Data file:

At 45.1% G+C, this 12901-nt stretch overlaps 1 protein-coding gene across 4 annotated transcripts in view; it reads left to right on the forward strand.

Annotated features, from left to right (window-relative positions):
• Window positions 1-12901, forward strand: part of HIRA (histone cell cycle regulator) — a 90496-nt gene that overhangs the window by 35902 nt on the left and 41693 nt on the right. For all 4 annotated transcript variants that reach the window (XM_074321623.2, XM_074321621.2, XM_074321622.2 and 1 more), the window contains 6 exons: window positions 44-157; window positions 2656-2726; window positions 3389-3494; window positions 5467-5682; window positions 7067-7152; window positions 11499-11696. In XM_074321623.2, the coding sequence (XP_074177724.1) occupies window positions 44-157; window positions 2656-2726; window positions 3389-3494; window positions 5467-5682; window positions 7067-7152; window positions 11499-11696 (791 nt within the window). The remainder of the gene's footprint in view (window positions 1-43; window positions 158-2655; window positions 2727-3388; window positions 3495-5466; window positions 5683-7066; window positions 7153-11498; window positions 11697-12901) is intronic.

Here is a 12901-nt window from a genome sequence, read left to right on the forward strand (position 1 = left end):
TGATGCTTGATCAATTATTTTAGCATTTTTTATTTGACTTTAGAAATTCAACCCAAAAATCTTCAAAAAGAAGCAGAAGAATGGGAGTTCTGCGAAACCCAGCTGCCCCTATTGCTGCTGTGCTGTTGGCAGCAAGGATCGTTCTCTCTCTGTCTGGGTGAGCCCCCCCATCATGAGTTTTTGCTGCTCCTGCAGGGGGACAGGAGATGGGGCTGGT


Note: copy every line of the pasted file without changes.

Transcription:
At 45.1% G+C, this 12901-nt stretch overlaps 1 protein-coding gene across 4 annotated transcripts in view; it reads left to right on the forward strand.

Annotated features, from left to right (window-relative positions):
• Window positions 1-12901, forward strand: part of HIRA (histone cell cycle regulator) — a 90496-nt gene that overhangs the window by 35902 nt on the left and 41693 nt on the right. For all 4 annotated transcript variants that reach the window (XM_074321623.2, XM_074321621.2, XM_074321622.2 and 1 more), the window contains 6 exons: window positions 44-157; window positions 2656-2726; window positions 3389-3494; window positions 5467-5682; window positions 7067-7152; window positions 11499-11696. In XM_074321623.2, the coding sequence (XP_074177724.1) occupies window positions 44-157; window positions 2656-2726; window positions 3389-3494; window positions 5467-5682; window positions 7067-7152; window positions 11499-11696 (791 nt within the window). The remainder of the gene's footprint in view (window positions 1-43; window positions 158-2655; window positions 2727-3388; window positions 3495-5466; window positions 5683-7066; window positions 7153-11498; window positions 11697-12901) is intronic.

Here is a 12901-nt window from a genome sequence, read left to right on the forward strand (position 1 = left end):
TGATGCTTGATCAATTATTTTAGCATTTTTTATTTGACTTTAGAAATTCAACCCAAAAATCTTCAAAAAGAAGCAGAAGAATGGGAGTTCTGCGAAACCCAGCTGCCCCTATTGCTGCTGTGCTGTTGGCAGCAAGGATCGTTCTCTCTCTGTCTGGGTGAGCCCCCCCATCATGAGTTTTTGCTGCTCCTGCAGGGGGACAGGAGATGGGGCTGGT